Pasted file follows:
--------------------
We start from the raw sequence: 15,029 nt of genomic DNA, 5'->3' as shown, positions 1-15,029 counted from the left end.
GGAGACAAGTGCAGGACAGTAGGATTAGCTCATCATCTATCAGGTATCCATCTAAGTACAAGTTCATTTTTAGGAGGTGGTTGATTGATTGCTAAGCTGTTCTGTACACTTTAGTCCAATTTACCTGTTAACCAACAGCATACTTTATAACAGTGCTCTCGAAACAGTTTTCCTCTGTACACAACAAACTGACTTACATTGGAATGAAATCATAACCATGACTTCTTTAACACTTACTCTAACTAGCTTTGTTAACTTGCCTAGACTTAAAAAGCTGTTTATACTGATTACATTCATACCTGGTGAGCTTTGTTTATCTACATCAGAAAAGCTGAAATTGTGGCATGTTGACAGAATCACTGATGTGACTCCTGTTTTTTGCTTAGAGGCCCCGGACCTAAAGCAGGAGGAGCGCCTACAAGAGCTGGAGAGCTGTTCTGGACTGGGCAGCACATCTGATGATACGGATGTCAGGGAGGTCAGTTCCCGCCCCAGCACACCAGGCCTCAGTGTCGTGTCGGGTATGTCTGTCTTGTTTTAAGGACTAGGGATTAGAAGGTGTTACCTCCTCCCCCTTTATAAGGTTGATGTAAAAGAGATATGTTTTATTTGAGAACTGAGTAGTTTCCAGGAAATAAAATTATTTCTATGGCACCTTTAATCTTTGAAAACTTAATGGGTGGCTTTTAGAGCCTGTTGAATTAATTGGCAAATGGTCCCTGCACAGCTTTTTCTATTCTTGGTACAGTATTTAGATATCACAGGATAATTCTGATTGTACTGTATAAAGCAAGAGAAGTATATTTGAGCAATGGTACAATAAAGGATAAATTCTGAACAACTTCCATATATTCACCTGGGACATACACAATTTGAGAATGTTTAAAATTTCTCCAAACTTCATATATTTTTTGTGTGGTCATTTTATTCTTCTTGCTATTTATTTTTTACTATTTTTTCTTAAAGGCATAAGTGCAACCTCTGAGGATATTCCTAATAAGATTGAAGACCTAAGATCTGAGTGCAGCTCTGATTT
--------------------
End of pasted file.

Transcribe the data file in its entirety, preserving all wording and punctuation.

We start from the raw sequence: 15,029 nt of genomic DNA, 5'->3' as shown, positions 1-15,029 counted from the left end.
GGAGACAAGTGCAGGACAGTAGGATTAGCTCATCATCTATCAGGTATCCATCTAAGTACAAGTTCATTTTTAGGAGGTGGTTGATTGATTGCTAAGCTGTTCTGTACACTTTAGTCCAATTTACCTGTTAACCAACAGCATACTTTATAACAGTGCTCTCGAAACAGTTTTCCTCTGTACACAACAAACTGACTTACATTGGAATGAAATCATAACCATGACTTCTTTAACACTTACTCTAACTAGCTTTGTTAACTTGCCTAGACTTAAAAAGCTGTTTATACTGATTACATTCATACCTGGTGAGCTTTGTTTATCTACATCAGAAAAGCTGAAATTGTGGCATGTTGACAGAATCACTGATGTGACTCCTGTTTTTTGCTTAGAGGCCCCGGACCTAAAGCAGGAGGAGCGCCTACAAGAGCTGGAGAGCTGTTCTGGACTGGGCAGCACATCTGATGATACGGATGTCAGGGAGGTCAGTTCCCGCCCCAGCACACCAGGCCTCAGTGTCGTGTCGGGTATGTCTGTCTTGTTTTAAGGACTAGGGATTAGAAGGTGTTACCTCCTCCCCCTTTATAAGGTTGATGTAAAAGAGATATGTTTTATTTGAGAACTGAGTAGTTTCCAGGAAATAAAATTATTTCTATGGCACCTTTAATCTTTGAAAACTTAATGGGTGGCTTTTAGAGCCTGTTGAATTAATTGGCAAATGGTCCCTGCACAGCTTTTTCTATTCTTGGTACAGTATTTAGATATCACAGGATAATTCTGATTGTACTGTATAAAGCAAGAGAAGTATATTTGAGCAATGGTACAATAAAGGATAAATTCTGAACAACTTCCATATATTCACCTGGGACATACACAATTTGAGAATGTTTAAAATTTCTCCAAACTTCATATATTTTTTGTGTGGTCATTTTATTCTTCTTGCTATTTATTTTTTACTATTTTTTCTTAAAGGCATAAGTGCAACCTCTGAGGATATTCCTAATAAGATTGAAGACCTAAGATCTGAGTGCAGCTCTGATTT